At the Adams gallery, we had stepped out back to see the very view that Adams had captured for the Anne Jespersen Fine Arts Gallery’s recent “Helper and the Landscape” exhibition. Gallery owners Anne and Roy Jespersen bring a wealth of world-class design and international humanitarian leadership to their gallery, which is also their home.
When I enter the gallery, I am instantly struck by the decor. There’s exposed brick, metal fixtures, and light spills in from the mostly glass facade, itself set-in flush with the historic red-orange and burgundy brick of the historic building. There’s a drum set inside, and a living area set deeper in the structure. Lou Monte’s quasi-Italian “Bella Notte” elegantly fills the gallery. While the space itself feels thoughtfully designed and curated, it’s all in support of the main attraction: The artists on display are truly outstanding, curated from 109 potential contributors who capture the Helper vibe. It’s a strange sensation to feel instantly transported from the old railroad town into these modern environs, yet through the exhibition, stay firmly rooted in an aesthetic definitively Central Utah.
With a white silky mane of hair and round, black spectacles, Roy Jespersen is perfectly at ease welcoming us into their gallery and home as he explains the objective of The Helper Project to support the revitalization, beautification and cultural enhancement of its namesake town. In just the year or so it’s been active, the nonprofit already has nearly two dozen projects under its belt. It points to a promising present and future for the town and its visitors, and all thanks to a love for Helper and the vision of its pioneer artists.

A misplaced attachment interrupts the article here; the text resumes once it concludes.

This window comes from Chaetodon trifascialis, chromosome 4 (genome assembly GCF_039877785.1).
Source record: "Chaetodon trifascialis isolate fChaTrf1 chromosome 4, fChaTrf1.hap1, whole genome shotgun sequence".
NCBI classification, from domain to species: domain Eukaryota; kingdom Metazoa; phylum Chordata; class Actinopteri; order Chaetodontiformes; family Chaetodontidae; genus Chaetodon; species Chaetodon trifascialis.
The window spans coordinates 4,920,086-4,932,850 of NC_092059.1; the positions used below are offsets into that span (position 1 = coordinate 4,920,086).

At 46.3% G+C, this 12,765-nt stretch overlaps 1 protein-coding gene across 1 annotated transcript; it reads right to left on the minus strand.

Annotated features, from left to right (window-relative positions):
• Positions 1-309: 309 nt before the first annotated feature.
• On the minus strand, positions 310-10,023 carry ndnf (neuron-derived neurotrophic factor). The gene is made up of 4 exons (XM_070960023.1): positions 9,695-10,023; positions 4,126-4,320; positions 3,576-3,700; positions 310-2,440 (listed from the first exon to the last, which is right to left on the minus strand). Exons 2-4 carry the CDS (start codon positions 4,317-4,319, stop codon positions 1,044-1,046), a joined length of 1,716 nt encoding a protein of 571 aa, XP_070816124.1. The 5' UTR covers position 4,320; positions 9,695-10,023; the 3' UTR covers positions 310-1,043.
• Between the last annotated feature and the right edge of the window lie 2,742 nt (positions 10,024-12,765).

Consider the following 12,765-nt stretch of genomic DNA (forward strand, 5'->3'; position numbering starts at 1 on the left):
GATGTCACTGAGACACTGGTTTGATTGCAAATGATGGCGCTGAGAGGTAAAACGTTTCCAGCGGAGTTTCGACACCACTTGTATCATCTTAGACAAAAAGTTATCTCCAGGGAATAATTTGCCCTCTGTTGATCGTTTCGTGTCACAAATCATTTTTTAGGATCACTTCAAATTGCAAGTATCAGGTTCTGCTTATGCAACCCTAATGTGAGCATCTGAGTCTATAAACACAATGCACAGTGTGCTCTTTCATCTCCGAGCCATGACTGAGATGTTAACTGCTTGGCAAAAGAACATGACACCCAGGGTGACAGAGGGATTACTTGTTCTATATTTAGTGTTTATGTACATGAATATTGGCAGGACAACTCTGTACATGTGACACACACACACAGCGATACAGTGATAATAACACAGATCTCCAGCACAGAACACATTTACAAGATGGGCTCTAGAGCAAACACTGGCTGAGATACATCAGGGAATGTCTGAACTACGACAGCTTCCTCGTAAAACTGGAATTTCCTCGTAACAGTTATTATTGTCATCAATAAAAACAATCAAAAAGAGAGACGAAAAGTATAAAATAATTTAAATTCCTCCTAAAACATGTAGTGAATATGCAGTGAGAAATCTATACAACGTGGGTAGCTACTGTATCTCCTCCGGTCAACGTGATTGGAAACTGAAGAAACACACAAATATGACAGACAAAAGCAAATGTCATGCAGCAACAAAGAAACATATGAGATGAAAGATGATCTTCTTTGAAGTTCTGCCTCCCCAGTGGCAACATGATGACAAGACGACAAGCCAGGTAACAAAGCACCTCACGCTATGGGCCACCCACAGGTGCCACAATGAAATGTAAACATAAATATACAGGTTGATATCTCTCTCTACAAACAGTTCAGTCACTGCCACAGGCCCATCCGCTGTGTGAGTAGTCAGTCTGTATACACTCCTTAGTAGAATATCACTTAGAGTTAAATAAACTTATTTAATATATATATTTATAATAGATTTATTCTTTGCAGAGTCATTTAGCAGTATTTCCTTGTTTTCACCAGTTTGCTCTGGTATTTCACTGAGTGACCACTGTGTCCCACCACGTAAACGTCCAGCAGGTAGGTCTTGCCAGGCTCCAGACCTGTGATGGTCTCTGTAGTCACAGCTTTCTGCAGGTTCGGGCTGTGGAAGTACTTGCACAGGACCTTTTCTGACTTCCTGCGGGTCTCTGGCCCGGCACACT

Return to Rail
They say the railroad built this town. That, I’m told, is literally true. Helper’s historic Main Street came to life as a company town, created by the railroad for its employees. No story about Helper is told without calling out the “helper” engines to assist heavy loads up Soldier Summit. Railroad could yet again be a key to Helper’s future.